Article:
NEW YORK (AFP) - Excited children woke to a winter wonderland in New York on Sunday, shrieking with delight as they rode sleds in the sunshine after the second biggest snowfall in city records.
Thousands of families poured into the city's parks, where children flung themselves onto toboggans, engaged in snowball fights and parents introduced toddlers to the first major snow of their lives.
Intrepid dog walkers and the occasional jogger were the first to take to the streets, but as the sun got stronger and New Yorkers finished shovelling their sidewalks, the parks filled up.
"We love it, absolutely love it," laughed Bernie Sheary from Australia, out with his New Zealander wife and their 18-month-old daughter Chloe, who waddled across the sparkling snow chasing puppies.
"We're going to play around in this park for as long as possible, till she gets worn out or until I get worn out," he said.
Dozens of children bundled into jackets, waterproof pants, hats and mittens tore across Carroll Park, a small neighbourhood park in Brooklyn, many waiting for regular subway services to resume before frequenting larger hills in New York's bigger parks.
"They love it," said photographer Julien Capmeil, who brought five-year-old son Jake and six-year-old Ellie snowball fighting, sliding down a baby slope in the sled.
"They were out in the snow last night. We came out for a late-night snow session in the park when it was falling, it was really nice." Jake sat in the snow, muffled up in a giant coat. "I like it when it snows," he said. "It's really fun to play. I like sledding a lot."
"My favourite thing is to throw snowballs," said Ellie.
"I like it when he pulls me on the sled and then it goes 'vroom,' and it glides and it's fun," she laughed.
At the other end of the park, three-year-old Dylan Crews scooped snow out of her red sled onto the ground, watched by her parents. "We're going to make a mountain," she said.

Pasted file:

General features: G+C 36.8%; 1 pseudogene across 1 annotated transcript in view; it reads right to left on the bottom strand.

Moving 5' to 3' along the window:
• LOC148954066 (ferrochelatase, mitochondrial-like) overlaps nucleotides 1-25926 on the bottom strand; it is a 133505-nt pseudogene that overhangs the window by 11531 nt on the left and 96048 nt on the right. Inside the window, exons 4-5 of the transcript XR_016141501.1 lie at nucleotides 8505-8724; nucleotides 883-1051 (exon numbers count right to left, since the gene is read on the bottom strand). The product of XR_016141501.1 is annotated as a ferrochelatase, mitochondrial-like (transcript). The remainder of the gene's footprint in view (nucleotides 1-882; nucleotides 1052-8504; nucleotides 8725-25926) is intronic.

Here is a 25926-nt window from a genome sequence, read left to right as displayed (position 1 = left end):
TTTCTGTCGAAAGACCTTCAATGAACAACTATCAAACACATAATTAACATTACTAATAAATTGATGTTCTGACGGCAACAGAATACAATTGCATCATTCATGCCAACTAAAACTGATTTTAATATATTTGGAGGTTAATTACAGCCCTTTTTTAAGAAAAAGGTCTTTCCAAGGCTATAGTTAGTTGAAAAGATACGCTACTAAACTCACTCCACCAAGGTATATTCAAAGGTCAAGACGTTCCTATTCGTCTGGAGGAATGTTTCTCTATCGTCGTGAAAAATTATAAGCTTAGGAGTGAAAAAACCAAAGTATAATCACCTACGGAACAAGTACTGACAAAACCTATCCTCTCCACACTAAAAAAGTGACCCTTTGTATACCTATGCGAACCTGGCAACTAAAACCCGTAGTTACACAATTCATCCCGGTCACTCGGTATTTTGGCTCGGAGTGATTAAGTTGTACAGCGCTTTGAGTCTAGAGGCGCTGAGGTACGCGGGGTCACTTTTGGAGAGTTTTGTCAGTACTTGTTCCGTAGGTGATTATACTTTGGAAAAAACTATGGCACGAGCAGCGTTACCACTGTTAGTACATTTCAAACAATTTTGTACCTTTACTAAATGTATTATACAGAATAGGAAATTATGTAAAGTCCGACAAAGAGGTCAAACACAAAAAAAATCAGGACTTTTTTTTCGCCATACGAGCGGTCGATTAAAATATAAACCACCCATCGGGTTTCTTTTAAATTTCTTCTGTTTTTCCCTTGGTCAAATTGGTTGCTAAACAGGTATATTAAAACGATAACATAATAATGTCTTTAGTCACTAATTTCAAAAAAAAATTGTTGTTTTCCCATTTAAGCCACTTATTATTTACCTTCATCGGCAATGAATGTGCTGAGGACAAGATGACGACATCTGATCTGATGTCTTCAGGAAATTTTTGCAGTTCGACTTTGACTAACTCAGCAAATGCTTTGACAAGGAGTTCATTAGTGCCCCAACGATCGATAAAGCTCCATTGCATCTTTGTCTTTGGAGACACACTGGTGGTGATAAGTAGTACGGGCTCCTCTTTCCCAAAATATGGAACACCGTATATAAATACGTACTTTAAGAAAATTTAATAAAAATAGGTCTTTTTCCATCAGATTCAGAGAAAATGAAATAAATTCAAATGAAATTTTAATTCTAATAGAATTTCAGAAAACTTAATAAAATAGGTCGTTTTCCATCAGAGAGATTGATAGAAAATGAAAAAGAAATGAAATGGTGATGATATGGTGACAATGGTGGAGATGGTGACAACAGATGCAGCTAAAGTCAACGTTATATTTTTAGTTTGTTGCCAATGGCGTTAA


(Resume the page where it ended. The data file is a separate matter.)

"I love the snow," said her mother Amy, who works in marketing. "I think in winter you're too hunkered down in your house and everybody wants to go out and explore and kind of get the kid in them out."
Her husband Jim agreed. "It's beautiful," he said. "People can be more like themselves and play and have fun and not worry about life for a minute."
Jessica Edwards, a filmmaker from Canada, joined in the fun, pulling four-year-old daughter Hazel down a hill in a sled.
"Oh my God she's so excited, we left the house this morning and we packed a bunch of stuff to make a snowman," she said. "When the trains open again, we'll get up to Prospect Park and try and get on the bigger hills."
The blizzard also brought back memories for Anda Bordean, of winter life when she was a child growing up in Romania.
She said her three-year-old son Nicholas begged to go out as early as possible, fearing he had missed the best as the main roads cleared.
"His main fear this morning was that it would be all melted," laughed Bordean, who works for an asset management company.
For two days the family have been keeping a carrot, hoping to make a snowman, but the snow was too powdery on Sunday to stick together well.
"There was a lot of anticipation, actually ever since they started talking about it on the news he kept saying, 'We're going to see snow, we're going to see snow,'" she said.
"I wish this was a long weekend," she added.
During the blizzard on Saturday, the family took advantage of the travel ban to taste a different world on roads that saw no snow plow for hours.
"It was almost like old school," she said. "It was so amazing to go with him in the sled on the street with nothing to worry about. There wasn't anyone."